Head of HouseSimple, Alex Gosling, adds that the London Evening Standard has banned a similar advert, as it mentioned Foxtons.

He says: “The Evening Standard disallowed a similar advert due to the fact Foxtons is a long standing advertiser with them.

“Whilst this may seem anti-competitive to some, we understood the position the Evening Standard were in and so agreed to suggested amendments without taking further action. Interestingly, when the advert was amended and subsequently published, guess who had an advert on the next-door page to HouseSimple… Foxtons!

“We have existed for over eight years now and the levels of anti-competitive behaviour have always been high in this industry. We have fought through numerous issues such as adverts being disallowed in numerous publications or websites, to being thrown off well-known portals and even more recently banned from portals such as OnTheMarket. It is all symptomatic of an industry fighting change and desperately trying to hang on to its high fees.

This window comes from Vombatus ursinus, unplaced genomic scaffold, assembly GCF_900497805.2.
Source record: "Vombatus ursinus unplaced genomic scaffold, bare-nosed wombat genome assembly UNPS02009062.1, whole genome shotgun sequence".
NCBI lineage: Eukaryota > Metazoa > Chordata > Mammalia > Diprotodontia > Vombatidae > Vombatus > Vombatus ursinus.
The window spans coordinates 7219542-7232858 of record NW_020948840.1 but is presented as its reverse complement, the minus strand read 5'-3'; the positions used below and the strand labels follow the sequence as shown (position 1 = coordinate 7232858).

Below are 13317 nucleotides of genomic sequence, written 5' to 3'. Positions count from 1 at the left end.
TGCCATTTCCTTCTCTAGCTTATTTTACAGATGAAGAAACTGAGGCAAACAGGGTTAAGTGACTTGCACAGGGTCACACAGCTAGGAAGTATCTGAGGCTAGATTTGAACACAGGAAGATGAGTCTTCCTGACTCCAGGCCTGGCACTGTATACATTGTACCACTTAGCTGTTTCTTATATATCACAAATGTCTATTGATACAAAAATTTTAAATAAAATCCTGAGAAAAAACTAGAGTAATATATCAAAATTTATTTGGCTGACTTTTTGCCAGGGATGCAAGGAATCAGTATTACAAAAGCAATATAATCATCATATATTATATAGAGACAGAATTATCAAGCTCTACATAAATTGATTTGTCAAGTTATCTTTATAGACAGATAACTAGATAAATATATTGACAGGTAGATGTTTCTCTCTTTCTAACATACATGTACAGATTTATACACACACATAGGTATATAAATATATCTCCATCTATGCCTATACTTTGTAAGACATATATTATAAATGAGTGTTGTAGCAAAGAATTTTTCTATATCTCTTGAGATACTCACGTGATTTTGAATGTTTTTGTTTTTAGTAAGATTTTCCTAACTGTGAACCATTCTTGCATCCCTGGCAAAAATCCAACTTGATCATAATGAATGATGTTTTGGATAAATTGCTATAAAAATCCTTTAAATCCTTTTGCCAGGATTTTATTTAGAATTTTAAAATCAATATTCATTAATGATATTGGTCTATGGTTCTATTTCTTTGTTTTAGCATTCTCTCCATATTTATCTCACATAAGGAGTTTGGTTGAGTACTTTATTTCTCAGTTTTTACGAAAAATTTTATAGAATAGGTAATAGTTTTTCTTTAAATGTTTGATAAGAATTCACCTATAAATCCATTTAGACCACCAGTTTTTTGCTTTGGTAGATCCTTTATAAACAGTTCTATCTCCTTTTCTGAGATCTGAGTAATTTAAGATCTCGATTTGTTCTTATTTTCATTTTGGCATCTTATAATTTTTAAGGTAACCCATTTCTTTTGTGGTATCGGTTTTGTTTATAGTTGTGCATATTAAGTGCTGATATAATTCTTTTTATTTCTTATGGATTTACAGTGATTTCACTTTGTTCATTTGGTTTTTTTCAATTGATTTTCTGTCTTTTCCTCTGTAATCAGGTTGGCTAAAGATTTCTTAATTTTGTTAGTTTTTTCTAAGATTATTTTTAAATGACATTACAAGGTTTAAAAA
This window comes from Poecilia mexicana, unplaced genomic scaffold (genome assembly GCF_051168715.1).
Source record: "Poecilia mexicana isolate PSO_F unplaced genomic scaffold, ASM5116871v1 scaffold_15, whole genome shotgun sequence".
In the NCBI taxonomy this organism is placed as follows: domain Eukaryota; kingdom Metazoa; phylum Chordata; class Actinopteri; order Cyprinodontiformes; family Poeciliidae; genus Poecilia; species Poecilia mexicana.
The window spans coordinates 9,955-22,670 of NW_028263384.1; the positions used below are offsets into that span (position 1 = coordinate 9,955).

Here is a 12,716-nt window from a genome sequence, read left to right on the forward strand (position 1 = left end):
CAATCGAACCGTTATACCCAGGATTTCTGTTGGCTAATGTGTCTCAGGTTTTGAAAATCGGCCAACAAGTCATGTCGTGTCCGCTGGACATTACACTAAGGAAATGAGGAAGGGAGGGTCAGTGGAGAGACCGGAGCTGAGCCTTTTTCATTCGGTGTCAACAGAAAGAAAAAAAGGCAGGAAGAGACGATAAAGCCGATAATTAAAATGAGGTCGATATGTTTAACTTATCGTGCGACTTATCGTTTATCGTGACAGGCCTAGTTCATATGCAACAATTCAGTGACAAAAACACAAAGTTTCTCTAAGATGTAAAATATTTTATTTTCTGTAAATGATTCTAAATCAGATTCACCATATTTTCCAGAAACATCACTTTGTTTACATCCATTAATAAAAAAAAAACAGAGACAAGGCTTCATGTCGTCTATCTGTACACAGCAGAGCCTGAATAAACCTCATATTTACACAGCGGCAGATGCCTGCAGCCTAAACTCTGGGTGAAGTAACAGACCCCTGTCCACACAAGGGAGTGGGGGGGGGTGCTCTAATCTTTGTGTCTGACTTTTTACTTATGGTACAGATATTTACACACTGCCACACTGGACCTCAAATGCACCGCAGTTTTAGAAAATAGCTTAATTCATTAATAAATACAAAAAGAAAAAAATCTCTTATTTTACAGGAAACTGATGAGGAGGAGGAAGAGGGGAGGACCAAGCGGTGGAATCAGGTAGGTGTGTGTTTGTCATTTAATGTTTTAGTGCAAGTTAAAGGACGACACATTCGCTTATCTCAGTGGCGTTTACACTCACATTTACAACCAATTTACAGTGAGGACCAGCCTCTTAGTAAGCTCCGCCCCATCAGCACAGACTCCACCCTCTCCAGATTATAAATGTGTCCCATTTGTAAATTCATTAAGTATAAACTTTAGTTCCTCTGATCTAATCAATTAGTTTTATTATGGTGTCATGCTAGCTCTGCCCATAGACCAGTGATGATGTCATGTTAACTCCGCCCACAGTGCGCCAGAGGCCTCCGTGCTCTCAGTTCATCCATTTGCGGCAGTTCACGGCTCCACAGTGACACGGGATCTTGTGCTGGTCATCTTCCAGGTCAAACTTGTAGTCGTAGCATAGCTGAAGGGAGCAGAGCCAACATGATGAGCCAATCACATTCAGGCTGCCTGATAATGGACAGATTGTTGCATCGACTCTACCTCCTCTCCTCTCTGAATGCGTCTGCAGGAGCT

“We are proud to have started this industry renaissance and to still be spearheading the revolution.”1

Earlier this year, Carphone Warehouse founder, Sir Charles Dunstone and his business partner Roger Taylor, invested £5m into HouseSimple. They plan to invest in the firm further.

Recently, HouseSimple hired creative agency Wordley Production to create its first TV advert.

1 http://www.propertyindustryeye.com/online-agent-agrees-to-amend-money-saving-advert-after-complaint-to-watchdog/

Bank Says Online Agents are a Threat Within the Industry

Published On: August 7, 2015 at 11:58 am

Author:

Categories: Landlord News

Tags: ,,,